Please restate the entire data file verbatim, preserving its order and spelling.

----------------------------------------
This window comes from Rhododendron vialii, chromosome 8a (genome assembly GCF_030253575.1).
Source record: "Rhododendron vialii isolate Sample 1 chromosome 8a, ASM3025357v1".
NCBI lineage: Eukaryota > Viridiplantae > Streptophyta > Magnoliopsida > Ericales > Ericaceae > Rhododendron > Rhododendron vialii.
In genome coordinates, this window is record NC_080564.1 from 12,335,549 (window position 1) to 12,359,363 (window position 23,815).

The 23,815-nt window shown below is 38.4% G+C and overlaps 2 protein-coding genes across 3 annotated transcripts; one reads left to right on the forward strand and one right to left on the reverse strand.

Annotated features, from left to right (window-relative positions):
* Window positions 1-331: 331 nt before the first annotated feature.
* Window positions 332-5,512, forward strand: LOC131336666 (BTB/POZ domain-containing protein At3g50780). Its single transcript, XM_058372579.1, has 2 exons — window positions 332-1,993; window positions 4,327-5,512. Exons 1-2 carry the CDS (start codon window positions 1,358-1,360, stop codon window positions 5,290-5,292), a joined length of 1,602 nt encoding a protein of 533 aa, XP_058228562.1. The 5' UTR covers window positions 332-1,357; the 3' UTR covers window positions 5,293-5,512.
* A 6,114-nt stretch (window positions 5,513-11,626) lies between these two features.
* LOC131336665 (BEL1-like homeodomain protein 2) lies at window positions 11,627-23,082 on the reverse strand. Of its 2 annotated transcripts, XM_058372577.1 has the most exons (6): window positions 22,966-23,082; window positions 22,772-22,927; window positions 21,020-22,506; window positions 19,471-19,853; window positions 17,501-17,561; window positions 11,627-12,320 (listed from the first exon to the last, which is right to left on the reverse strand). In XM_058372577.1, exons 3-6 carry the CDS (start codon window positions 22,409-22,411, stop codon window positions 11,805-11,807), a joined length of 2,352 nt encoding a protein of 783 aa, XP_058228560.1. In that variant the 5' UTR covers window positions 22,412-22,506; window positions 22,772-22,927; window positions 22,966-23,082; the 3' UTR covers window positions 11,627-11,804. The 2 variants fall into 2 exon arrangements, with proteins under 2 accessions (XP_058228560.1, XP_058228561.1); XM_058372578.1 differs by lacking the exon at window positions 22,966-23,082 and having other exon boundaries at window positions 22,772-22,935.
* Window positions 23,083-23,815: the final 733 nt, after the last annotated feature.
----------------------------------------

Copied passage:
This window comes from Rhododendron vialii, chromosome 8a (genome assembly GCF_030253575.1).
Source record: "Rhododendron vialii isolate Sample 1 chromosome 8a, ASM3025357v1".
NCBI lineage: Eukaryota > Viridiplantae > Streptophyta > Magnoliopsida > Ericales > Ericaceae > Rhododendron > Rhododendron vialii.
In genome coordinates, this window is record NC_080564.1 from 12,335,549 (window position 1) to 12,359,363 (window position 23,815).

The 23,815-nt window shown below is 38.4% G+C and overlaps 2 protein-coding genes across 3 annotated transcripts; one reads left to right on the forward strand and one right to left on the reverse strand.

Annotated features, from left to right (window-relative positions):
* Window positions 1-331: 331 nt before the first annotated feature.
* Window positions 332-5,512, forward strand: LOC131336666 (BTB/POZ domain-containing protein At3g50780). Its single transcript, XM_058372579.1, has 2 exons — window positions 332-1,993; window positions 4,327-5,512. Exons 1-2 carry the CDS (start codon window positions 1,358-1,360, stop codon window positions 5,290-5,292), a joined length of 1,602 nt encoding a protein of 533 aa, XP_058228562.1. The 5' UTR covers window positions 332-1,357; the 3' UTR covers window positions 5,293-5,512.
* A 6,114-nt stretch (window positions 5,513-11,626) lies between these two features.
* LOC131336665 (BEL1-like homeodomain protein 2) lies at window positions 11,627-23,082 on the reverse strand. Of its 2 annotated transcripts, XM_058372577.1 has the most exons (6): window positions 22,966-23,082; window positions 22,772-22,927; window positions 21,020-22,506; window positions 19,471-19,853; window positions 17,501-17,561; window positions 11,627-12,320 (listed from the first exon to the last, which is right to left on the reverse strand). In XM_058372577.1, exons 3-6 carry the CDS (start codon window positions 22,409-22,411, stop codon window positions 11,805-11,807), a joined length of 2,352 nt encoding a protein of 783 aa, XP_058228560.1. In that variant the 5' UTR covers window positions 22,412-22,506; window positions 22,772-22,927; window positions 22,966-23,082; the 3' UTR covers window positions 11,627-11,804. The 2 variants fall into 2 exon arrangements, with proteins under 2 accessions (XP_058228560.1, XP_058228561.1); XM_058372578.1 differs by lacking the exon at window positions 22,966-23,082 and having other exon boundaries at window positions 22,772-22,935.
* Window positions 23,083-23,815: the final 733 nt, after the last annotated feature.